The Government of Antigua and Barbuda does not fully meet the minimum standards for the elimination of trafficking but is making significant efforts to do so. The government demonstrated overall increasing efforts compared to the previous reporting period, considering the impact of the COVID-19 pandemic on its anti-trafficking capacity; therefore, Antigua and Barbuda remained on Tier 2. These efforts included creating a new anti-trafficking unit; working with an international organization to develop preventative measures for migrants; and continuing anti-trafficking awareness campaigns. However, the government did not meet the minimum standards in several key areas. The government did not identify any victims. It did not initiate any investigations or prosecute or convict any traffickers.

Vigorously investigate, prosecute, convict, and punish traffickers, including complicit officials. • Increase efforts to identify victims through proactive screening of vulnerable populations, such as migrants, individuals in commercial sex, and Chinese and Cuban workers on foreign government-sponsored programs. • Implement standard operating procedures government-wide on proactive identification and referral of victims and train front-line agencies in indicators of forced labor and sex trafficking. • Increase trauma-informed training on trafficking for NGO, shelter, and social services staff to improve their ability to care for potential trafficking victims. • Target police, prosecutor, and judicial training on improved trafficking case evidence collection that is acceptable in court and police hearings. • Reduce delays in court proceedings. • Provide adequate funding to implement the national action plan across all agencies. • Develop formal agreements with international organizations and countries for cooperation and information sharing, including on evidence and data collection, as well as victim assistance.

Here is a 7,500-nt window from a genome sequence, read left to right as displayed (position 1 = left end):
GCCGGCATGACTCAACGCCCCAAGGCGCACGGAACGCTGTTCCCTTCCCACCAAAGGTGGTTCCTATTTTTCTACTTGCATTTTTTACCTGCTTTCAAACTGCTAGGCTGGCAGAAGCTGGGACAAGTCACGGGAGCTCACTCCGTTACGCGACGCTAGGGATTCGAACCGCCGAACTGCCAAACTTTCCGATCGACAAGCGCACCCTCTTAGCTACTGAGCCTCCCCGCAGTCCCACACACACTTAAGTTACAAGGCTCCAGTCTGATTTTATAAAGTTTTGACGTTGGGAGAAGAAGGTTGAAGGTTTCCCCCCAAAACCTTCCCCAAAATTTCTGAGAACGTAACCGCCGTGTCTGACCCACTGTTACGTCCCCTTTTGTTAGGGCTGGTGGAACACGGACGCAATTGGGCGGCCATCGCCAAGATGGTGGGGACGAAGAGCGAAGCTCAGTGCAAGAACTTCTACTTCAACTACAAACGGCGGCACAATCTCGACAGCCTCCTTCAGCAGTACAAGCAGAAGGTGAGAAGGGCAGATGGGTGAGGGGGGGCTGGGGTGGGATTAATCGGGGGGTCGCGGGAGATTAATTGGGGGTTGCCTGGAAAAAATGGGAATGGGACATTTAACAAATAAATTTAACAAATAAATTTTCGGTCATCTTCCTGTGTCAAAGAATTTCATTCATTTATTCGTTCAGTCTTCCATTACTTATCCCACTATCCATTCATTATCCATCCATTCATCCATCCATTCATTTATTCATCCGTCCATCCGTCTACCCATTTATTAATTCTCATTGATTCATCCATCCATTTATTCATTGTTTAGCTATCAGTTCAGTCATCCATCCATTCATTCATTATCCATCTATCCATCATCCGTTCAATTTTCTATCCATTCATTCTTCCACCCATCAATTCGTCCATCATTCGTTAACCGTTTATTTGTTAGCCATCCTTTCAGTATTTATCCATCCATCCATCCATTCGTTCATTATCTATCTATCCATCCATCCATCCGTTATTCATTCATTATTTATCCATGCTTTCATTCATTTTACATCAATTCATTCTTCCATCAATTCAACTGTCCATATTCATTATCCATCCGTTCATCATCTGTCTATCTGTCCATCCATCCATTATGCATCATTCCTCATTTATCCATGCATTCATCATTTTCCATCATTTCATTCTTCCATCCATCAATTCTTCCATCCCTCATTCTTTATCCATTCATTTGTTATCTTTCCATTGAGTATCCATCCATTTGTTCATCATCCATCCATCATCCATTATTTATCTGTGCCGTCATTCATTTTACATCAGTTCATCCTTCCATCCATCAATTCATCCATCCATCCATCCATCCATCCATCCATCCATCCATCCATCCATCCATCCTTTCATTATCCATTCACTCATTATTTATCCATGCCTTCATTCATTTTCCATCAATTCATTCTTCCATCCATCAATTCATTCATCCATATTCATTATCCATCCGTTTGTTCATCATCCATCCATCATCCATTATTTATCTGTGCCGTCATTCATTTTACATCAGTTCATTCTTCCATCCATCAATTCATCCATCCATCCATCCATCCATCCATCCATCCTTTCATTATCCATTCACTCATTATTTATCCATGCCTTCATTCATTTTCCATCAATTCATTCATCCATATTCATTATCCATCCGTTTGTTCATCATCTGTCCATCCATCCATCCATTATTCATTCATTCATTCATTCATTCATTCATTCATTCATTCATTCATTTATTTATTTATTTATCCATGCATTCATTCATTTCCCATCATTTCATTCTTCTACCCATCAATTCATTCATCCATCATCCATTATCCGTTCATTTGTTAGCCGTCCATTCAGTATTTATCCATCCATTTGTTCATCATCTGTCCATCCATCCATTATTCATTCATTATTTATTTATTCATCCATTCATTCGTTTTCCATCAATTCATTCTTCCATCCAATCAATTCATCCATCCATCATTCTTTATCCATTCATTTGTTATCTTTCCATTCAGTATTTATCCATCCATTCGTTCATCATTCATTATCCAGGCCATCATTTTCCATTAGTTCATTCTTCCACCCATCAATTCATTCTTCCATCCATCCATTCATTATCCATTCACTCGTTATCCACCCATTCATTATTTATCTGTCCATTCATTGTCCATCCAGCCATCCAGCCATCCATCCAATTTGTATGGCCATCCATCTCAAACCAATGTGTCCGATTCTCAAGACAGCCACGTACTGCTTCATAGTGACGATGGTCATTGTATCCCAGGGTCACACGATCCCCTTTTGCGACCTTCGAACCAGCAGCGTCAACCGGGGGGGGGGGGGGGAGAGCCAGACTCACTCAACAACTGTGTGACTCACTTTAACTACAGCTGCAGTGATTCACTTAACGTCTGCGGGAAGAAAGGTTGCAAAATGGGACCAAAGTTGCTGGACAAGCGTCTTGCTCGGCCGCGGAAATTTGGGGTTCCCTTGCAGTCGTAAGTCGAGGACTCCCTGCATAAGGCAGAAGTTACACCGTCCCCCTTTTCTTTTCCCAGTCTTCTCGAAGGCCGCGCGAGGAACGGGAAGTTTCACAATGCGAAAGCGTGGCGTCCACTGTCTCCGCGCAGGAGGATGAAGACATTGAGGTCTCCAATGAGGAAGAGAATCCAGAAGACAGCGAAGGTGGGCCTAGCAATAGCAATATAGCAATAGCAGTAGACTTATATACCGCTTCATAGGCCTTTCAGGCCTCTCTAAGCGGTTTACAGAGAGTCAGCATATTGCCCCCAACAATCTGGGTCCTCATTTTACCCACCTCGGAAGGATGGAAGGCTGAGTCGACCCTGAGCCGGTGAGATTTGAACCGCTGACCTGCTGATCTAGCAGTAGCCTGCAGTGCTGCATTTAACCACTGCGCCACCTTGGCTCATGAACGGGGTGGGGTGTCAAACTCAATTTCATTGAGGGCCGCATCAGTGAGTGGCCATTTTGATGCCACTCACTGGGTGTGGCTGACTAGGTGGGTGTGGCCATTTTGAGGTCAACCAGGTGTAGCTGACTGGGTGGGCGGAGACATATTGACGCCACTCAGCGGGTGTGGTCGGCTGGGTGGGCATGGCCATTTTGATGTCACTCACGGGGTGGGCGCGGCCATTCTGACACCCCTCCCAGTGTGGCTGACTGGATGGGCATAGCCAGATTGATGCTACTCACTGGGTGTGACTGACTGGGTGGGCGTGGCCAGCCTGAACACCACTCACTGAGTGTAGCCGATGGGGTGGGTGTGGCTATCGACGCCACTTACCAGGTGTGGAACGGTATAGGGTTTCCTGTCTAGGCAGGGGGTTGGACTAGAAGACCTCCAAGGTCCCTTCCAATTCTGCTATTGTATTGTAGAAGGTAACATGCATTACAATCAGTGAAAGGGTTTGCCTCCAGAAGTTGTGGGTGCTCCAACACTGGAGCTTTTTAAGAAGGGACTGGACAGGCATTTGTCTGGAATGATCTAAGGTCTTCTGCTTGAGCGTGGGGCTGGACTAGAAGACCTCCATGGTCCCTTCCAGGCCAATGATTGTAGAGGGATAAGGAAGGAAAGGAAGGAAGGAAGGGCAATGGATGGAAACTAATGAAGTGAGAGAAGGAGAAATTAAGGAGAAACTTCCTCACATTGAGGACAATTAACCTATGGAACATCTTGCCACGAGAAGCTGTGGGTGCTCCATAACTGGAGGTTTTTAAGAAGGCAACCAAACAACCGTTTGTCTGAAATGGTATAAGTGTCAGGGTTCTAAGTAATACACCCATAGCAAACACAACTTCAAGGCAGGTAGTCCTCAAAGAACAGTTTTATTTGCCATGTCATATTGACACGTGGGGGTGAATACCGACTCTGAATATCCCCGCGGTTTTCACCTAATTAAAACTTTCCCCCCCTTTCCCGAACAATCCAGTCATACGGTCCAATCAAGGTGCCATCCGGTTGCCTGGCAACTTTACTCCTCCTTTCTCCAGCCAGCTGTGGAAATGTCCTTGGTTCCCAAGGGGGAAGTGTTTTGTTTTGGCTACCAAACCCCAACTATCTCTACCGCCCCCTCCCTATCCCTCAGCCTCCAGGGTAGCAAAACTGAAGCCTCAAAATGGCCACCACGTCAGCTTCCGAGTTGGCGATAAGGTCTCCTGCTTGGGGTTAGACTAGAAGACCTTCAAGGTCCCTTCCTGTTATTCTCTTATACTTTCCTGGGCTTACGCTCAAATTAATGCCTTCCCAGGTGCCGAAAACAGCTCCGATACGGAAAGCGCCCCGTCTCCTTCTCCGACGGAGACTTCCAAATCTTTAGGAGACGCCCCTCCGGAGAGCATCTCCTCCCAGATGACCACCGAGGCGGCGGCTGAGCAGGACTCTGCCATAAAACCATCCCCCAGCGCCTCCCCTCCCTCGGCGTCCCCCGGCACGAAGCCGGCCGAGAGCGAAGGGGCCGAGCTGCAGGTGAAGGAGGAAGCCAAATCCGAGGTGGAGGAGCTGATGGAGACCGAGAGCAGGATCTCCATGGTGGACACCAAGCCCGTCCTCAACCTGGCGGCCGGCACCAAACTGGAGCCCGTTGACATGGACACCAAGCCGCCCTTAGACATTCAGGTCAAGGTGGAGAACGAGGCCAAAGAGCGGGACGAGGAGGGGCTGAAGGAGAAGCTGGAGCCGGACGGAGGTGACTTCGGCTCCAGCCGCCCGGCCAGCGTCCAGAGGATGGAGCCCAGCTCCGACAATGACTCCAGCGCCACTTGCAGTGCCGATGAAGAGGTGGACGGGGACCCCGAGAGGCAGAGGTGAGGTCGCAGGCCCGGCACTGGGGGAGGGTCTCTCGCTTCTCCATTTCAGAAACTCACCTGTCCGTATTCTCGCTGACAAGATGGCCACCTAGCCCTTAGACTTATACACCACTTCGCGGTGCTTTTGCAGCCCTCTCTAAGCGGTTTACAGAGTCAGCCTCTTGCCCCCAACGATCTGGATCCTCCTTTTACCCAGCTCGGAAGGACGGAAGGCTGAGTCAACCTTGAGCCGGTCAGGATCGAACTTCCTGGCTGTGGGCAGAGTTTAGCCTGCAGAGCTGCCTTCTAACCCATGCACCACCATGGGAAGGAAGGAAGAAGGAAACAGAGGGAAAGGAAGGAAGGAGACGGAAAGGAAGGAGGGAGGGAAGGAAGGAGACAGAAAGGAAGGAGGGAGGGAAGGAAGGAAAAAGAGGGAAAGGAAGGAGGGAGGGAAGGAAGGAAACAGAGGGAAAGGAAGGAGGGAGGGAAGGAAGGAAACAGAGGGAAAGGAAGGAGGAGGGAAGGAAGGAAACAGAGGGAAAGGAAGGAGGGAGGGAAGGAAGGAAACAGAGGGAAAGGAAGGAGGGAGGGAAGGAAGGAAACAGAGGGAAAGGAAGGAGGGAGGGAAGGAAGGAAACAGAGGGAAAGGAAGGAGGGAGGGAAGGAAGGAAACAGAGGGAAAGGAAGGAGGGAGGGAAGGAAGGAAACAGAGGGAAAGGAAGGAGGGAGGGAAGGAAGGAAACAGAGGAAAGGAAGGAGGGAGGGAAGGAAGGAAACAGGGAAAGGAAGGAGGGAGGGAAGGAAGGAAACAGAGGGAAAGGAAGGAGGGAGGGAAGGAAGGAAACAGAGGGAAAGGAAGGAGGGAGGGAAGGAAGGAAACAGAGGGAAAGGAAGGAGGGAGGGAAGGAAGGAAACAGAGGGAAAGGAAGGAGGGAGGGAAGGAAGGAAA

The government decreased prosecution efforts. The 2010 Trafficking in Persons (Prevention) Act criminalized sex trafficking and labor trafficking and prescribed penalties of up to 20 years’ imprisonment and a fine of up to 400,000 Eastern Caribbean dollars ($148,150) for offenses involving an adult victim, and up to 25 years’ imprisonment and a fine of up to 600,000 Eastern Caribbean dollars ($222,220) for those involving a child victim. These penalties were sufficiently stringent and, with respect to sex trafficking, commensurate with those for other serious crimes, such as rape.